Friday, August 30, 2013

30th August Julie Paschkis (1957)

I was so happy to find out that it was Julie Paschkis's birthday as she is up there in my top ten favourite illustrators and she wasn't on my birthday calendar. With my Year 2 Book Club we have been reading picture book biographies and four of the books have illustrations by Julie Paschkis. Of course she illustrates other genres as well but these four books are wonderful examples of her art. On her website you can see her other talents such as papercuts, fabric and paintings. Hopefully, like me you will be amazed.

Tuesday, August 20, 2013

20th August David Walliams (1971)

The children at school today were excited because it is David Walliams' birthday. Adults know him best as a British comedian, actor and television presenter, but the children I teach who are under 8 years old know him as an author. 'He wrote Gangsta Granny  and I love that book.' Coincidentally it was Grandparents Day at school too. My favourite is The Boy in the Dress, but there are also Billionaire Boy, Mr Stink and Ratburger. 'Mr Stink is even better than The Twits'. It is interesting that the children are making connections between David Walliams and Roald Dahl. The parents at my school are obviously enjoying serialising Walliams' books.

10th - 18th National Science Week.

Last week it was National Science Week here in Australia and compared to so many other weeks, this one is so well advertised. There are events at museums, in parks and on television. We put together a display of books in the library. What's the Matter in Mr Whiskers' Room? as usual was popular.  I think every child secretly wishes Mr Whiskers was their teacher. The books full of experiments were the most popular for browsing and borrowing.

20th August Judy Schachner (1951)

Today the copy of Skippyjon Jones Lost in Spice that I had ordered arrived and I thought Judy Schachner's birthday is one we haven't celebrated at school, I wonder when it is. On searching I found out it is today! What a coincidence. Skippyjon Jones is newly discovered by the children quite regularly and he was again recently. We didn't have Lost in Spice  and it fits in well with my Book Week display of aliens, reading and space to accompany the Book Week theme Read Across the Universe, so I ordered it. I got the one with a CD because I am not good at the Spanish accent and the kids love it on CD. Judy Schachner is so clever being able to combine writing and illustrating and at the same time as extending readers' horizons. She even does the reading for the CD. The wordplay is an added bonus in her stories too. We will be celebrating tomorrow and I will look out for other titles of Judy's. We have none of her non-Skippyjon Jones titles.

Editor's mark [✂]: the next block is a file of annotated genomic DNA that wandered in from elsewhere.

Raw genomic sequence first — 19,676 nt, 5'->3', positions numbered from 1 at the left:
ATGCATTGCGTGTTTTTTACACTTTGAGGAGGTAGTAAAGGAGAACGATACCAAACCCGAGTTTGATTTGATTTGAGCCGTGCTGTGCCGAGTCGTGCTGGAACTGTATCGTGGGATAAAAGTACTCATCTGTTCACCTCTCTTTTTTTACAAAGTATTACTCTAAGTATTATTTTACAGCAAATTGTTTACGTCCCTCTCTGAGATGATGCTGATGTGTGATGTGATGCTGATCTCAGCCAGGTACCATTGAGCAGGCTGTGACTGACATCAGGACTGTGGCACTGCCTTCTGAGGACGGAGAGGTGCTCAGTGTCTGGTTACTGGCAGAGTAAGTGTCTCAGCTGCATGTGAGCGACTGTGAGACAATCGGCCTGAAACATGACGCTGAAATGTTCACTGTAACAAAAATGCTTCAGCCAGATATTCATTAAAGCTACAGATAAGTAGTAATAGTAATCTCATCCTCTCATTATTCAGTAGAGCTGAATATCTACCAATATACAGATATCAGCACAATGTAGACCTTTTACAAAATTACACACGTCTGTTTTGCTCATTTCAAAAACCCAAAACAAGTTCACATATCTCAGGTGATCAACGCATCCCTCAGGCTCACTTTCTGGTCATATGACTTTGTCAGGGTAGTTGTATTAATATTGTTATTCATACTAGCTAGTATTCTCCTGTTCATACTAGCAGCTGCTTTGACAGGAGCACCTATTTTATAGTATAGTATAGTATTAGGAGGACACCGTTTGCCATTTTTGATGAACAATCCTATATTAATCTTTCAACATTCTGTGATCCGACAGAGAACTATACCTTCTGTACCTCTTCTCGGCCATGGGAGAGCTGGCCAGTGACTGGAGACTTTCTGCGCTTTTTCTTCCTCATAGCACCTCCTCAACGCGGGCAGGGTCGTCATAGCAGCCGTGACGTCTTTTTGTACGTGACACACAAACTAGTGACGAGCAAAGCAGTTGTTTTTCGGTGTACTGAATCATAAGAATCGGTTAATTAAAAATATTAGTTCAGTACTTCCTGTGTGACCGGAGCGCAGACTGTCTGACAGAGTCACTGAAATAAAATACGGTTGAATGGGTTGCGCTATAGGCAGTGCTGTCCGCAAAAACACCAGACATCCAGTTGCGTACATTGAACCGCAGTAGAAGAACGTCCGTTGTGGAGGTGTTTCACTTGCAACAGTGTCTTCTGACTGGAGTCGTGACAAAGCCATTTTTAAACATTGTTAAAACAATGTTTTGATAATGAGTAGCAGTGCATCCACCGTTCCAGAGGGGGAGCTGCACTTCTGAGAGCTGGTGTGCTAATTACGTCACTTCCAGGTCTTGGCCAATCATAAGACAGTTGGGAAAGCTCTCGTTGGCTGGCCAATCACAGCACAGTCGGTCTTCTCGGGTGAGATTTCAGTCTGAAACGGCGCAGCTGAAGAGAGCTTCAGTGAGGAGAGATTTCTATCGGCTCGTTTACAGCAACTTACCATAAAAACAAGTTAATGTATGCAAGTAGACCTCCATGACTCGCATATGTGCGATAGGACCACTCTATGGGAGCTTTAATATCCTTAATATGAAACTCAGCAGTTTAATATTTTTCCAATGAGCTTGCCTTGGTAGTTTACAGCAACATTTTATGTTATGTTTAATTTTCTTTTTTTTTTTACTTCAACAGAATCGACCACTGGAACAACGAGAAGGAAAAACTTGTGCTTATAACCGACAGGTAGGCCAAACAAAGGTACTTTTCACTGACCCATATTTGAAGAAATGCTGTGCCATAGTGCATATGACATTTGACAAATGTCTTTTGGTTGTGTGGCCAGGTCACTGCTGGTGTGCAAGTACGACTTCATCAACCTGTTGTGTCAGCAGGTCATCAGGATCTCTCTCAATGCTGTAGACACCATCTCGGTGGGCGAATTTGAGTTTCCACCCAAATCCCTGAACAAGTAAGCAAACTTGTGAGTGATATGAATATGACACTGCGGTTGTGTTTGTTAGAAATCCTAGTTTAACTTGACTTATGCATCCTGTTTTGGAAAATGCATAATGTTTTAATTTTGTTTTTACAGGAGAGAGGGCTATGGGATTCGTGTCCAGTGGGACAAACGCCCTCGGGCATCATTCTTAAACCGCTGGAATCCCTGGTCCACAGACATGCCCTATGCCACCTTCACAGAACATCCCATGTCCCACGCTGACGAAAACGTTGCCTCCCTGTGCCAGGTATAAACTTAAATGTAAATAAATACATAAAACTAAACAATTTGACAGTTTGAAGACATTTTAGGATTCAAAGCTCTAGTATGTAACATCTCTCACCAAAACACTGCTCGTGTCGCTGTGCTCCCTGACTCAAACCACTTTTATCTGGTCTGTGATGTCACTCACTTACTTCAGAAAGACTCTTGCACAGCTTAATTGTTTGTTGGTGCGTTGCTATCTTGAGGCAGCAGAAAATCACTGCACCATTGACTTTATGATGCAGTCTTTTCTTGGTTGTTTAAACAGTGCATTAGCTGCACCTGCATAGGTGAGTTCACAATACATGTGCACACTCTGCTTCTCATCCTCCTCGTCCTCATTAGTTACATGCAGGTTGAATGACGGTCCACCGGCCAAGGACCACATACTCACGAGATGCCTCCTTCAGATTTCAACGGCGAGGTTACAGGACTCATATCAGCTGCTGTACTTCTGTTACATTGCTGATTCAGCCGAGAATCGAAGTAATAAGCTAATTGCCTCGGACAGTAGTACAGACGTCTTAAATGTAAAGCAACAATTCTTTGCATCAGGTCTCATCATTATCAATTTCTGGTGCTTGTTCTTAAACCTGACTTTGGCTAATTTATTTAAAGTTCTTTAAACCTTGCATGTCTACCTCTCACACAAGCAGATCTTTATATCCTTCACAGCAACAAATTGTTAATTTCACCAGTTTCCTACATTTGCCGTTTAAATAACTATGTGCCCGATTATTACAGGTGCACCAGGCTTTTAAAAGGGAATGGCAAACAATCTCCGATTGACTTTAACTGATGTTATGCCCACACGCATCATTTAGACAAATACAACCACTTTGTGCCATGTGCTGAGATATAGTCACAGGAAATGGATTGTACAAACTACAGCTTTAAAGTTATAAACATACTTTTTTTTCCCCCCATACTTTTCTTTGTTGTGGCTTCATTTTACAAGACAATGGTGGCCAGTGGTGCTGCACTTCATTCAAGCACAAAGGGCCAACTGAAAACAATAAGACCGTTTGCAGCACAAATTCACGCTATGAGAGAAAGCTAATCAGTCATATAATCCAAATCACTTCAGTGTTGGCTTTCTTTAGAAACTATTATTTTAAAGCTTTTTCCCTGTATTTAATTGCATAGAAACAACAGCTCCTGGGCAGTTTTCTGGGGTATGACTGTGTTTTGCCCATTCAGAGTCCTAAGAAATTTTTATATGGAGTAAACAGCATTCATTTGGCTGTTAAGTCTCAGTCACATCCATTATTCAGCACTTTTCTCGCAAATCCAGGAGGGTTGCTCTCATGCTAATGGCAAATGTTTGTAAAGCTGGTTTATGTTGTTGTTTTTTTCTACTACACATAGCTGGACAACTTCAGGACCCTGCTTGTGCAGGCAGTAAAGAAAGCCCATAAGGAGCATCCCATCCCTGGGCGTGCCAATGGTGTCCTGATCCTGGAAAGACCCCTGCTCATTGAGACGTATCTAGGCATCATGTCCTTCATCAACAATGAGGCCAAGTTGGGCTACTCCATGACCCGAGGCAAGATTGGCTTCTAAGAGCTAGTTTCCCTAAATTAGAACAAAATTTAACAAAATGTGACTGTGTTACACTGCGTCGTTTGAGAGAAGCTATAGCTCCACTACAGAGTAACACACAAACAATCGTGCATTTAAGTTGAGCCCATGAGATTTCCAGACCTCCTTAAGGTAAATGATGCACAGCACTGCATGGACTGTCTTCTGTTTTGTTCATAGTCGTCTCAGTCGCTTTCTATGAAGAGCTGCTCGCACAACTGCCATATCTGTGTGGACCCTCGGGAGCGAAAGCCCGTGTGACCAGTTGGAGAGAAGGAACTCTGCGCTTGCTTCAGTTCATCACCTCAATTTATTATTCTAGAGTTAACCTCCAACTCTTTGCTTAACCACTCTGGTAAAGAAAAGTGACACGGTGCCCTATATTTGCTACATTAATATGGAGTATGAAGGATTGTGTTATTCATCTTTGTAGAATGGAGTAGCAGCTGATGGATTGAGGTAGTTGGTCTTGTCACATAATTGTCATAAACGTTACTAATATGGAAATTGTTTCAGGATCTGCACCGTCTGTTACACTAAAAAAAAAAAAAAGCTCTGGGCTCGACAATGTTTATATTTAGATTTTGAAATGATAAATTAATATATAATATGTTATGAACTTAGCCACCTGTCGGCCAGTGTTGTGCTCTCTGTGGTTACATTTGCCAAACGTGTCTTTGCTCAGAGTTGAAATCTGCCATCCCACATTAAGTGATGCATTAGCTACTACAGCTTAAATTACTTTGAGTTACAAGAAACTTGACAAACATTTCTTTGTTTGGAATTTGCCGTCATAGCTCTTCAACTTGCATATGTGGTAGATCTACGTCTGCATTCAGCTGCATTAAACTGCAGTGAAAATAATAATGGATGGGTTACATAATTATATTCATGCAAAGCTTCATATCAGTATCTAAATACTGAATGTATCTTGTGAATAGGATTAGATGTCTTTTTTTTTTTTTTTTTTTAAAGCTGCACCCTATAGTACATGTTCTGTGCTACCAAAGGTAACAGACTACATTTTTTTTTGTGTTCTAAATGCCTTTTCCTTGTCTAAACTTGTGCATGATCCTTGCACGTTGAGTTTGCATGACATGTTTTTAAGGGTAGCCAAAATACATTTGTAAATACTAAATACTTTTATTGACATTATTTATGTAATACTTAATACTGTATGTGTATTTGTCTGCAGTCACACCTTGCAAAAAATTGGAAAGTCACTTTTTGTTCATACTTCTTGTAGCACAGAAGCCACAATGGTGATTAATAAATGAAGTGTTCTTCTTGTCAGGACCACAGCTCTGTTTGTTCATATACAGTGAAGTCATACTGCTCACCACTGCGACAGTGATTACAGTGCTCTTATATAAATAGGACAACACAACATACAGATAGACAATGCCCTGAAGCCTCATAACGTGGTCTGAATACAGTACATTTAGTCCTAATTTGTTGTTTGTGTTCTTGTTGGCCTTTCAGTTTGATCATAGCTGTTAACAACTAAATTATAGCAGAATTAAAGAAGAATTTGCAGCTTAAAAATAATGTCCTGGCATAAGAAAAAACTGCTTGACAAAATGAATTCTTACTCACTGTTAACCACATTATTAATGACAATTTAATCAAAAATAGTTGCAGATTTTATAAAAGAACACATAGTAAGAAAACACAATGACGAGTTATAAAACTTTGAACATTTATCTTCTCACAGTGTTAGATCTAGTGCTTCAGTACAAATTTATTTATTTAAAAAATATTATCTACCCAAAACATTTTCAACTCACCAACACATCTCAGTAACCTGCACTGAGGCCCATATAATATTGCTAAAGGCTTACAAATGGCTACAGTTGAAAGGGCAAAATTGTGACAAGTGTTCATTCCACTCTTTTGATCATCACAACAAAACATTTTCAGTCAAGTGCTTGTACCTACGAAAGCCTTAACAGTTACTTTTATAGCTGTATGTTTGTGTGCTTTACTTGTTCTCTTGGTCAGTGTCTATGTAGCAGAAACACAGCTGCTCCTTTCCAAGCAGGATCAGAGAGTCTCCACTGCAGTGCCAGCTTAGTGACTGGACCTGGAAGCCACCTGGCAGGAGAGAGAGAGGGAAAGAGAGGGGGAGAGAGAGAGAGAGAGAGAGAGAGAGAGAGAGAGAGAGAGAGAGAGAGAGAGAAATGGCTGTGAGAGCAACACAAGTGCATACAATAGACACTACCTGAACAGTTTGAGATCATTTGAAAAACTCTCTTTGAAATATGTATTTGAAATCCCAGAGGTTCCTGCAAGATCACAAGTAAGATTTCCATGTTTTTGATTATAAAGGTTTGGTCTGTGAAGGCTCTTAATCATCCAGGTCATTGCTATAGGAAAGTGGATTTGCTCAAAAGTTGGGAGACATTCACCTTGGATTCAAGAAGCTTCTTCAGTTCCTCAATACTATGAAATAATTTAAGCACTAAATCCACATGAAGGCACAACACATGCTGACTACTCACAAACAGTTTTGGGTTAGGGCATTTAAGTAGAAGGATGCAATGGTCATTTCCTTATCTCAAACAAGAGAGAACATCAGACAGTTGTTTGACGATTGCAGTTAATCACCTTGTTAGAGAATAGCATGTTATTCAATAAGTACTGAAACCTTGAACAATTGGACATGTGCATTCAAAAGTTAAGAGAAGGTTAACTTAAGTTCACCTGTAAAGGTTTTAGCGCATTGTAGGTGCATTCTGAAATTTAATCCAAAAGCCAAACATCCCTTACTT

Sunday, August 11, 2013

11th August Play in the Sand Day

I am sure Play in the Sand Day is in August to cater for the northern hemisphere where it is summer, but given that the temperature was 24 degrees here in Sydney today there were plenty of people at the beach playing in the sand. The winter weather here has been glorious. The children I teach are lucky enough to live near the beach, but the large sandpit at school is well used, and some of it turns up each day on the carpet in the library courtesy of their shoes. Use this day to explore the possibilities of sand building-wise, find out how sand happens to be, go to the beach to play or read about all three.

5th - 11th August Biography Week

It is Biography Week at the State Library of NSW. I think this is a week that should be celebrated more widely, especially as there is now so many wonderful picture book biographies for young children. My Year 2 Book Club are having a wonderful term reading one a week and coming to literature circles with lots to discuss. They are ideal for discussions that make connections between self and text and the world and text and then when a whole term of reading is nearing the end text to text connections too.

The library now has an enviable resource of bigraphies. See here for those that the school has.
As Random House says:

There is no better way to connect young people with history than by reading the life stories of intriguing people.
A well-written biography has the same elements as any great story: characters
that face challenges and difficulties, situations that excite and inspire, and
narratives that urge the reader to keep turning the pages until the story’s conclusion.
What young person doesn’t love being armed with an arsenal of fun facts
about artists, sports figures, famous folks, and ordinary people?

Saturday, August 10, 2013

9th August International Art Appreciation Day

Today is International Art Appreciation Day. When I was a child I knew nothing about art until high school. I didn't go to an art gallery till then either and there wasn't the abundance of beautifully illustrated picture books for children that there is today. I started my art education very late.

Luckily the children I teach have it very differently. They start their art education very young. In fact research shows that preschoolers are the ready foundation for art appreciation and that it should start then. Courses such as  Art Appreciation 101 for Young Children are flourishing and they teach that learning about art helps children improve their ability to observe things around them.  Using paintings, sculptures and pieces of architecture as prompts for thinking routines such as See Think Wonder help children to express creative ideas, communicate and develop language skills, use problem solving and reasoning skills.

If you don't use the Harvard Thinking routines it is as simple as asking children What do you see? What do you think of when you see this piece of art? How does it make you feel? What part of the story is this painting? Do you like it?

There are a myriad of ways to celebrate art that involves appreciation of it.